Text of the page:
Issue # 29, October 2005
Welcome to a new season of Tantramar discovery! Our first White Fence of the fall season 2005 begins with a remarkable coat of new paint with lots of bright new colours! Back in The White Fence No.13, we had printed a photo of a picnic poster and I had asked if anyone had information about this very public picnic which was being announced at the time. Well, Al Smith knew all about the annual Labor Day Picnic in Sackville and went out and dug out old newspaper articles describing those very special events in Sackville. So join Al and I in reading articles from the 1928 and 1929 Tribune about the annual picnic at Silver Lake as well as notes about "the old days" in Sackville as told back in 1929. Thanks so much Al! And, as you will soon see, you thought that the Town and Gown "conflicts" in Sackville were a quiet affair! The accompanying story on this subject may surprise you as much as it did me! And on a completely different playing field, the fascinating story of Daniel Lund will bring the American Civil war much closer to home than you ever thought! Thank you so much Kenneth Lund (brother of Daniel Lund in Sackville) for telling us about your most interesting ancestor! Furthermore, Colin MacKinnon takes us back to Tantramar's native history as more of his discoveries from the banks of the Tantramar River continue to make their appearances on our pages. I hope that many other readers will respond to our continuing request for information as Al and Kenneth and Colin did and that many of our readers will follow your examples and send stories about historic events and family stories in Tantramar. Always remember that The White Fence cannot exist without your participation! But I cannot waste more space here with my words as I am starting to worry how Leslie will fit it all in!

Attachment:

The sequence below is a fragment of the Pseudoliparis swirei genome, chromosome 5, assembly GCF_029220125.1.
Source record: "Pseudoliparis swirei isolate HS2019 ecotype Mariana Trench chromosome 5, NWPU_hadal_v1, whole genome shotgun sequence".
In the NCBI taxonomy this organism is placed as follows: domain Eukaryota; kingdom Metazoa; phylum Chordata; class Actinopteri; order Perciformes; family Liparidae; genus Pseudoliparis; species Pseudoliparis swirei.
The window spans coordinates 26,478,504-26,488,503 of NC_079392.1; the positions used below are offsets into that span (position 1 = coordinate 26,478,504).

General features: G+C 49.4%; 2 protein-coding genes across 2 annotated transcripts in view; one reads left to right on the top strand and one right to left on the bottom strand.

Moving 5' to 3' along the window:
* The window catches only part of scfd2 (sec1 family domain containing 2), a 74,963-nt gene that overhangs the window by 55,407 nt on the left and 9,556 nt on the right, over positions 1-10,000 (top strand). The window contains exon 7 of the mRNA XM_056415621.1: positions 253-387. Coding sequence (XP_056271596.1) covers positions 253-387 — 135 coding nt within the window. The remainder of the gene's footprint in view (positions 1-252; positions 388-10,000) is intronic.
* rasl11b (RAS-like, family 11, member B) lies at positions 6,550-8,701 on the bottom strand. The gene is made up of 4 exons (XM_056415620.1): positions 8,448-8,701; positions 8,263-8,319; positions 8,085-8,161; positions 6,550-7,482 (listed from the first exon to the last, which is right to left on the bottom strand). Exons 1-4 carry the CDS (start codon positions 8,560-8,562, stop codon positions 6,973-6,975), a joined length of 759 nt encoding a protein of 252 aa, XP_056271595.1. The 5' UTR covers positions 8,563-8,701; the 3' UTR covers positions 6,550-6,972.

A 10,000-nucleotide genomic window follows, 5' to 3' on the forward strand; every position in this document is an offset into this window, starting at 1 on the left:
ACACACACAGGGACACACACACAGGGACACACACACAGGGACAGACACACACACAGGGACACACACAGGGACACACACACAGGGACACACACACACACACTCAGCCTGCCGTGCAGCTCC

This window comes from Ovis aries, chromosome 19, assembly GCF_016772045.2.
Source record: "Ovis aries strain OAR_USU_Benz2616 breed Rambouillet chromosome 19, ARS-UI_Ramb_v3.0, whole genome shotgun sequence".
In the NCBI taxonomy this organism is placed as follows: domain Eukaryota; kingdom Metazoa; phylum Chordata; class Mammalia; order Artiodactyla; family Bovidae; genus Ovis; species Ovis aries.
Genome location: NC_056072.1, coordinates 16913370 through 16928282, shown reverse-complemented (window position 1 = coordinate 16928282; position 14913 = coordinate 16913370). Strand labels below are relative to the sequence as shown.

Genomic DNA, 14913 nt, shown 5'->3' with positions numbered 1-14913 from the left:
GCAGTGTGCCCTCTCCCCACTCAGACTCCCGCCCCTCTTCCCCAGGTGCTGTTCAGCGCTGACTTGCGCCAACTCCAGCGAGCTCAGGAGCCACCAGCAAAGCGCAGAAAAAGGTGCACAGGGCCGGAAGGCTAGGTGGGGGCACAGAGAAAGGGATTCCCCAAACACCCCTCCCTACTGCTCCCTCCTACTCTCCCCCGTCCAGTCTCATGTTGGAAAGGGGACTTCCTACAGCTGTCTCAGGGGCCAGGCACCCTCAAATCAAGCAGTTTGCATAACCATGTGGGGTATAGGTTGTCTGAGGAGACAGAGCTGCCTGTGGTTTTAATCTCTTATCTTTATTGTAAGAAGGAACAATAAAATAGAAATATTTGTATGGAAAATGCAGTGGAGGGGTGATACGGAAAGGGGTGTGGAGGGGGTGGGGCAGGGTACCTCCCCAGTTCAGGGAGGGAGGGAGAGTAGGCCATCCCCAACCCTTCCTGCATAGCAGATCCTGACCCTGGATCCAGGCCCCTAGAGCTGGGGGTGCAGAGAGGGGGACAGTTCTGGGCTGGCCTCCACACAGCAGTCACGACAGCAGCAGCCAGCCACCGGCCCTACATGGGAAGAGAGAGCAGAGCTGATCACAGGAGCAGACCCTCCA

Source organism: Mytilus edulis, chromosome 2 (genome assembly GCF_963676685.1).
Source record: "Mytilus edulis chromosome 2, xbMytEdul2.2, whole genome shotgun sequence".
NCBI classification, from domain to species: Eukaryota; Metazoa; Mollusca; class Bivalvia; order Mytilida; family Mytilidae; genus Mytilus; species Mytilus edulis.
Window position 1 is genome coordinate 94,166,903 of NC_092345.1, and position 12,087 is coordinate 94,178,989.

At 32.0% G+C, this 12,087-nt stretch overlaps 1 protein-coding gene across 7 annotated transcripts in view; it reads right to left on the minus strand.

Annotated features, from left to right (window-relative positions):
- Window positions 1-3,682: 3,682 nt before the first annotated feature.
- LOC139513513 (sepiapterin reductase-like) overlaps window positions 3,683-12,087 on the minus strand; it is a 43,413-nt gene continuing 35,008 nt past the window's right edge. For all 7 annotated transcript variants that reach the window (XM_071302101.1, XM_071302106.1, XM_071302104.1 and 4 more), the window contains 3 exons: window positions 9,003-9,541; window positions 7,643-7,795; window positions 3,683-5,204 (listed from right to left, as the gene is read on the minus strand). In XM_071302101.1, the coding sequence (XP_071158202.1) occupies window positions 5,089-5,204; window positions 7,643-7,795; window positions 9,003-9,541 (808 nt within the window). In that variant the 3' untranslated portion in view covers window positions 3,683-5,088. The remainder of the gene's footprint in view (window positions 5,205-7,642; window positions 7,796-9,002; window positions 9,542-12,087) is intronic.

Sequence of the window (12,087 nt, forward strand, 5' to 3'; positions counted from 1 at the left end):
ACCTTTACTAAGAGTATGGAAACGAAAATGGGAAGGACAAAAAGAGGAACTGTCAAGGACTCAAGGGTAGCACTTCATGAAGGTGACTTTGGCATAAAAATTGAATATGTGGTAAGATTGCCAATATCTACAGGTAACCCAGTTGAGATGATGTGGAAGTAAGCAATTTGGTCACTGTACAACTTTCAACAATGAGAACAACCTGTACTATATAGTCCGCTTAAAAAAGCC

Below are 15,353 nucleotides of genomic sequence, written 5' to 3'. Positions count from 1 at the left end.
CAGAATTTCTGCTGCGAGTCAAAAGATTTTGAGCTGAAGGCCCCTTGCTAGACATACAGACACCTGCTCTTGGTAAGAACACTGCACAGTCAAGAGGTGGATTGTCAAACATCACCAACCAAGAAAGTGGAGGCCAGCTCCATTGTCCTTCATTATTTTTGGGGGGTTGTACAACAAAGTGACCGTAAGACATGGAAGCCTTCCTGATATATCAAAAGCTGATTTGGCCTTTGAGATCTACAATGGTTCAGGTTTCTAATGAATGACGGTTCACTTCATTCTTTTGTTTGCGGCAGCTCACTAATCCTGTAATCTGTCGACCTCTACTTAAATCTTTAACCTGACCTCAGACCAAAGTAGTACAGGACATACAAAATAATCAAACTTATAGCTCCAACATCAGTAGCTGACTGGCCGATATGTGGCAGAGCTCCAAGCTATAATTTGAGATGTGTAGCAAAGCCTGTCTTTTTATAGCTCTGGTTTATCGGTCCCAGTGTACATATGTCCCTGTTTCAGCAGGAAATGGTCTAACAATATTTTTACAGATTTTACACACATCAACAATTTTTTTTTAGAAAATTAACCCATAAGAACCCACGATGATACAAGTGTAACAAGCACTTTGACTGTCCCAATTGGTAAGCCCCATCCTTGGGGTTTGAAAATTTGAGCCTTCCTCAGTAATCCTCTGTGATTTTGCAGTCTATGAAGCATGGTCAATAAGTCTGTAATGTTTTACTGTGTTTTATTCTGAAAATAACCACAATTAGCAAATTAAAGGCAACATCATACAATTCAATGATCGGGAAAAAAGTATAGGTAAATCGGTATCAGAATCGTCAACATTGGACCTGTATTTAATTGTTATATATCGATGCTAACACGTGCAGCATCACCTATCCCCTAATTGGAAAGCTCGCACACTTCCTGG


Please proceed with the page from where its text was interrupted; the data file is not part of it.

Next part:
So I welcome you all to a new season of Tantramar stories and may you, as I
continue to do myself, discover more about this fascinating region of Canada
that we are all so lucky to call home! Read on and, as always (I hope),
discover and enjoy!
- Peter Hicklin
The Labor Day Picnic
PICNIC FOR LABOR DAY
Posters are out announcing the annual Catholic Picnic, which has been held on Labor Day for many years. It is the last big outdoor event of the season and this year it is the only one to be held at Silver Lake. As usual a well chosen committee will take care of the hungry and supper will be served.
All the usual attractions will be found along the midway. Swimming and running races will be conducted. Big Jumbo is again ready to take the air during the afternoon and for the evening a new attraction is being provided.
Monday, 27 August, 1928